"I'm gonna sue for what I'm worth and what I deserve and what they think they can take from me. They can't," Sheen said. "I don't have a job. I got a whole family to support and love. And -- people beyond myself, people a lot more important than me, are relying on that money to -- fuel the magic."
Sheen will reportedly sue CBS and Warner Bros. for more than $300 million for "mental anguish," according to the New York Post.
"I'm here to collect. They're gonna lose. They're gonna lose in a courtroom. So, I would recommend that they do an out of court settlement and fix this whole thing, and pay the crew, and get season nine back on board," he said.
At least in his mind, Sheen has come a long way from the man who made headlines with an all-night party at his house that landed him in hospital in January.
Adult film star Kacey Jordan told ABC News that she saw Sheen "splattered with wine stains, had 'tennis ball size' chunks of cocaine delivered, and was consuming so much booze and coke that she feared he was on a 'suicide binge.'"
Sheen said he has no shame or feelings of self-disgust looking back at the night. Instead, he said he felt a sense of pride.
"I'm proud of what I've created. It was radical," he said. "I exposed people to magic. I exposed them to something they're never otherwise going to see in their boring, normal lives. And I gave that to them. I may forget about them tomorrow, but they'll live with that memory for the rest of their lives. And that's a gift, man."
Sheen described his partying spree as "epic."
"The run I was on made Sinatra, Flynn, Jagger, Richards, all of them just look like you know, droopy eyes armless children," he boasted.
The January incident was not the first time Sheen was sent to the hospital.
In October, police say Sheen trashed a suite at New York's Plaza Hotel in an alcohol-fueled rampage that made headlines and landed him in the hospital.
Sheen declined to comment on the specifics of what really happened in that hotel room in New York City or other allegations of violence leveled against him by many women.
The Oct. 26 incident, where a 22-year-old adult film star locked herself in the bathroom, fearing for her safety, has become infamous.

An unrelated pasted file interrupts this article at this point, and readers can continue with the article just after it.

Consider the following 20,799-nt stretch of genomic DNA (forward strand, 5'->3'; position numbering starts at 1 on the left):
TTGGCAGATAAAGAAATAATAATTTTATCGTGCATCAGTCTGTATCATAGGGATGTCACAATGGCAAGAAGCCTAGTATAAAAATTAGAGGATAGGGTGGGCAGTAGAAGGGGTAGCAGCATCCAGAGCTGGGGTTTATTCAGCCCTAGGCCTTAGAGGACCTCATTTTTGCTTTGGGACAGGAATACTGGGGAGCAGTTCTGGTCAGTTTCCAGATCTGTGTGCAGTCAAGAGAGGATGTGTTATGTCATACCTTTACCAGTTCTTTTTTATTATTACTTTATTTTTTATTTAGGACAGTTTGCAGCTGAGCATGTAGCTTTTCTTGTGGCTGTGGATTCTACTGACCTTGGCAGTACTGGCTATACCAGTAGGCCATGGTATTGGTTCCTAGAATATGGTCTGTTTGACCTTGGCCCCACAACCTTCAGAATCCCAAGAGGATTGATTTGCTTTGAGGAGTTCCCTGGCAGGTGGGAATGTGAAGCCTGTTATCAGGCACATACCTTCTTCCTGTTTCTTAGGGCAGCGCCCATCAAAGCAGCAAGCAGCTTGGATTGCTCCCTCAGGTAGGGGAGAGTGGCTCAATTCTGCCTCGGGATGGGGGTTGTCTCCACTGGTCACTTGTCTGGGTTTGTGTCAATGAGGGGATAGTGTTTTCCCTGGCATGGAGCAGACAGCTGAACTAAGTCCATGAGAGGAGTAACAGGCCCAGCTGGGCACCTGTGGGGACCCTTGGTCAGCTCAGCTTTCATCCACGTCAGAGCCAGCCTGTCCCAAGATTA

In the wake of the fallout, Sheen has retreated to his Los Angeles home with his two girlfriends and the two sons he shares with ex-wife Brooke Mueller. He said his primary role is being a father – one that does not compare to being on drugs.
"They're whole different realities, you know. There's great things about both. But what I'm harnessing now is absolute, you know, focus. It's exciting," he said. "I've come back from a place that, you know, people can put labels on it and they can … try to, like, normalize it … and that's fine, but… I've just answered to a higher calling. And it happened in the blink of an eye. And I'm totally excited by it."
He said celebrities like Sean Penn, Mel Gibson and Colin Farrell, have reached out to him, offering the star words of support and wisdom.
"They didn't give me any advice. …It was just love," he said of his conversations with these celebs, calling them all "radical people." "Occasionally, you know, a giant marquee name comes through on your caller I.D. And it's like, 'winning.'"
Sheen said he hopes his "billions" of fans will rally behind him.
"Rally behind me with radical violence and focus and say that, 'No, we will not stand for this. We will not stand for our man being made the scapegoat when he's made everybody around him rich. And now they're punishing them and turning his crew family against him.' You know, it's really not cool, man.'"
CLICK HERE to watch the full "20/20" special -- "Charlie Sheen: In His Own Words."